by Internet Medical Society
People suffering from pre-diabetic symptoms or those with a family history of diabetes often have this question. Can you prevent type 2 diabetes, cholesterol, obesity, and other conditions associated with diabetes by changing your mealtime? There have been many studies that show that altering the meal times can affect your risk of developing type 2 diabetes and controlling the blood sugar level in people suffering from diabetes.
Genetics is not the only risk factor for diabetes. Your lifestyle and dietary choices play an important role in keeping your blood sugar levels under control. And, these are a few factors that you can modify in order to reduce your risk of developing type 2 diabetes.
When Should You Eat?
Healthy diet habits can help you with the weight loss plan while preventing glucose intolerance (a condition that affects your body’s ability to process glucose). Recent studies and investigations have discovered that it’s not just what and how much you eat that affects your risk of diabetes, but the time you have your meals also matter.
These studies show that having your meals at restricted times can regulate your blood glucose. For example, a patient experiencing pre-diabetic symptoms must have all their daily meals between 9 AM and 6 PM or other flexible schedules. The goal is to restrict your mealtime to 9 hours, which can be 7:30 AM to 4:30 PM or 10 AM to 7 PM. Select a time that fits your eating schedule. You have to fast the rest of the night. This means the last meal you take will be in the evening before 8 PM.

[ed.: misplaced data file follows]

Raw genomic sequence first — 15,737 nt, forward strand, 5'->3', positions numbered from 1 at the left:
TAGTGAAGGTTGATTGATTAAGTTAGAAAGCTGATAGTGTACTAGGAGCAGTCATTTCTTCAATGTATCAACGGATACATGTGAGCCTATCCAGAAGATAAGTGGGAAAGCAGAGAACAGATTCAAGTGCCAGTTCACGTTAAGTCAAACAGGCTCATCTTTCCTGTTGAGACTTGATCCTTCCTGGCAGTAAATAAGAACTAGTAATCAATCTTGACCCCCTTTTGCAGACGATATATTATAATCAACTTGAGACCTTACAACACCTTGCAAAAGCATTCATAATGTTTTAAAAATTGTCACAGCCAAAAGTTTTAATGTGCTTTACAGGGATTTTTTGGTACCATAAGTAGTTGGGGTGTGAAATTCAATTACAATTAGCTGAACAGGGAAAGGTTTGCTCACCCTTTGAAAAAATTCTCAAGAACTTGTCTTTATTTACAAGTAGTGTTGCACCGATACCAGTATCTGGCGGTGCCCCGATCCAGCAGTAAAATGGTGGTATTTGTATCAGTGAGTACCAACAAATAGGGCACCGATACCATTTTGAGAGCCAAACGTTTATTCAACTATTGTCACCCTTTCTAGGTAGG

A Strict Time Frame for Daily Meals
A study included participants that agreed to restrict their mealtime to 9 hours. Each participant ate their meals between 8 AM and 5 PM. They changed their mealtime for one week and measured their glucose levels daily.
The participants were not asked to change the food or the consumption amount. So, there were no other restrictions. The results of the study were quite positive. This time-restricted diet improved their blood glucose level.
The changes in the mealtime can improve your glucose regulation without the patient having to follow any other restriction. You don’t have to count your calories or limit the amount of food you eat every day, so long as you follow this 9-hour strict diet plan. The scientific explanation of this restricted meal plan is that our bodies can digest foods easily when we eat them at certain times.
However, the diet plan is not easy to start for anyone (especially a diabetic patient). Your body is not used to the night fasting, which might make it difficult for you to fast at night. But, once your bodies get used to this mealtime, there’s a good chance you will be able to handle calorie-rich and high-carb foods without increasing your risk of obesity or type 2 diabetes. For more information about the effect of your dietary habits on your blood glucose levels, contact a practicing diabetologist in Navi Mumbai, India.